mercredi 19 janvier 2011

The Irish Bank Sandwich: Time for the EU to face up to reality

It is hugely ironic that President Sarkozy called last week for Ireland’s corporate tax rate to be increased, as some sort of quid pro quo of the EU-IMF loan to Ireland. It is ironic, because it completely misses the point of who’s doing who a favour. Let’s leave aside, for the moment, the fact that the rate is a huge revenue raiser, that such things are a sovereign right and that Ireland is not being picked on for its low rate but for the fact that its rate is clear. (Other countries in the EU have effective rates than go lower than Ireland’s, depending on the FDI deal being dangled.)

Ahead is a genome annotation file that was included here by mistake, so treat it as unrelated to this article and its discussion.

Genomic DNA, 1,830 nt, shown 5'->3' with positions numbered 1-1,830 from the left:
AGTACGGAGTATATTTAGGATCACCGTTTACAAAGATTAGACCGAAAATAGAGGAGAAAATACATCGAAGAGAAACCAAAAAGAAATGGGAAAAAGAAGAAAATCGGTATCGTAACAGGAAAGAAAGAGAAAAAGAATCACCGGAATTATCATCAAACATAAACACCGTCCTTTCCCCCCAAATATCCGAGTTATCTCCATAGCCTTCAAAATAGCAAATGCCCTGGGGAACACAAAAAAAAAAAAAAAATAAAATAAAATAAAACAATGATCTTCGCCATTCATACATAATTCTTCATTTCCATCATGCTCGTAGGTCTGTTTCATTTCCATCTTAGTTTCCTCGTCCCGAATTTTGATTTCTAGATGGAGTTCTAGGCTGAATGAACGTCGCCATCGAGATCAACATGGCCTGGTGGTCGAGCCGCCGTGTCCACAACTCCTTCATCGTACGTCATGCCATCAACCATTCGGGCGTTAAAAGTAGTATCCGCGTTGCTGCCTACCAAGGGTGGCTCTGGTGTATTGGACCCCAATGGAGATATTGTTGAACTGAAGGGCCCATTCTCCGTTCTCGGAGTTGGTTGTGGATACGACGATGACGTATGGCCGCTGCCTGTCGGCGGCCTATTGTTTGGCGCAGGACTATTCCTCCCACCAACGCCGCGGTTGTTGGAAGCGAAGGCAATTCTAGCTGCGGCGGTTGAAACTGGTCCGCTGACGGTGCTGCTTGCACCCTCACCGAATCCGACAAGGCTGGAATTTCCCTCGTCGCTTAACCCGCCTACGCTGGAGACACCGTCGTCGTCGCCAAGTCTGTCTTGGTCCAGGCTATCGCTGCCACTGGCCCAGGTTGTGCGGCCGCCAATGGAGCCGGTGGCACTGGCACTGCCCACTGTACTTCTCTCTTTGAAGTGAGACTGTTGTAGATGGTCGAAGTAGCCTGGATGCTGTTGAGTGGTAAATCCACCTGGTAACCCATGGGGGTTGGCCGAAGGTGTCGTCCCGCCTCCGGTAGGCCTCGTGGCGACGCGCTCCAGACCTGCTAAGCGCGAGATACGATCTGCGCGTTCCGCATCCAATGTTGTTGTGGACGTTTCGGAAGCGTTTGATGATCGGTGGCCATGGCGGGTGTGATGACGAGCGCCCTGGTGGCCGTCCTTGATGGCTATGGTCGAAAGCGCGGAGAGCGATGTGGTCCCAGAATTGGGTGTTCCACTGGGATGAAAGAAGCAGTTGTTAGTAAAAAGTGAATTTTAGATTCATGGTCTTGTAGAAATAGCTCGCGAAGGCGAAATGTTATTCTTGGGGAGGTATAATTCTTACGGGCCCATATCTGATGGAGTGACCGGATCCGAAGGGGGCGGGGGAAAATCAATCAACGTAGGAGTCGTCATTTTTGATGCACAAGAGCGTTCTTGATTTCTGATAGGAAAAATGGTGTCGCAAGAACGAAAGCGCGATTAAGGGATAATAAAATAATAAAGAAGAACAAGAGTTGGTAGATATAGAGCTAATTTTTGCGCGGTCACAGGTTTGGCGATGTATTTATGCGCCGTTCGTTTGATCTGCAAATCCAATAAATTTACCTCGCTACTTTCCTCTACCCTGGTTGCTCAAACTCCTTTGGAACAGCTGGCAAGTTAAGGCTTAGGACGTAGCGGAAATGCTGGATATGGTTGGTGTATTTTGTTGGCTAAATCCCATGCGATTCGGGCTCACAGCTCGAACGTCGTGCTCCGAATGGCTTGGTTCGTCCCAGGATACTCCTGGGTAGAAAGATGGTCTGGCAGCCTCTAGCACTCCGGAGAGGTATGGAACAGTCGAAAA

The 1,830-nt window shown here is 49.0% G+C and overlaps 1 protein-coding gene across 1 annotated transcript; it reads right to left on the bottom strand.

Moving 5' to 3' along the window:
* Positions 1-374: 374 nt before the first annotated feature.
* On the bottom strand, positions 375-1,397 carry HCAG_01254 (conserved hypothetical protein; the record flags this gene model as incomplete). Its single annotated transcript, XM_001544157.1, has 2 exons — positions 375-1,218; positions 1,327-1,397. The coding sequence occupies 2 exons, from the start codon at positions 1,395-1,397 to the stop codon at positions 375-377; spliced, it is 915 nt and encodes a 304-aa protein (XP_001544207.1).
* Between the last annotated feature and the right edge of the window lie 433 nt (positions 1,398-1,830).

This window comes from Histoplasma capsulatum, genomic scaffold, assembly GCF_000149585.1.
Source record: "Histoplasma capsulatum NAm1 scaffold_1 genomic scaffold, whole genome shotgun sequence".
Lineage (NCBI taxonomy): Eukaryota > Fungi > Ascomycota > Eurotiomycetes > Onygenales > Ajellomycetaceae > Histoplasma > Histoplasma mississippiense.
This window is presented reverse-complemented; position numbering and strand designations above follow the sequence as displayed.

One could certainly understand Mr. Sarkozy’s pronouncements if France and the other EU member states were gifting Ireland a large amount of money – some give and take would be expected. But what has happened is something designed to be a win-win for France, Germany and other EU states. Not only do their banks – the bondholders of the Irish banks – get off scot-free, while Irish taxpayers foot the bill, they as European governments earn a tidy little profit from the interest rate differential, middlemen between the markets and Ireland. In that context, the irony is the general perception that European taxpayers are helping to bailout Irish banks, while it is in fact Irish taxpayers helping to bailout European banks. [...]
Ronan Lyons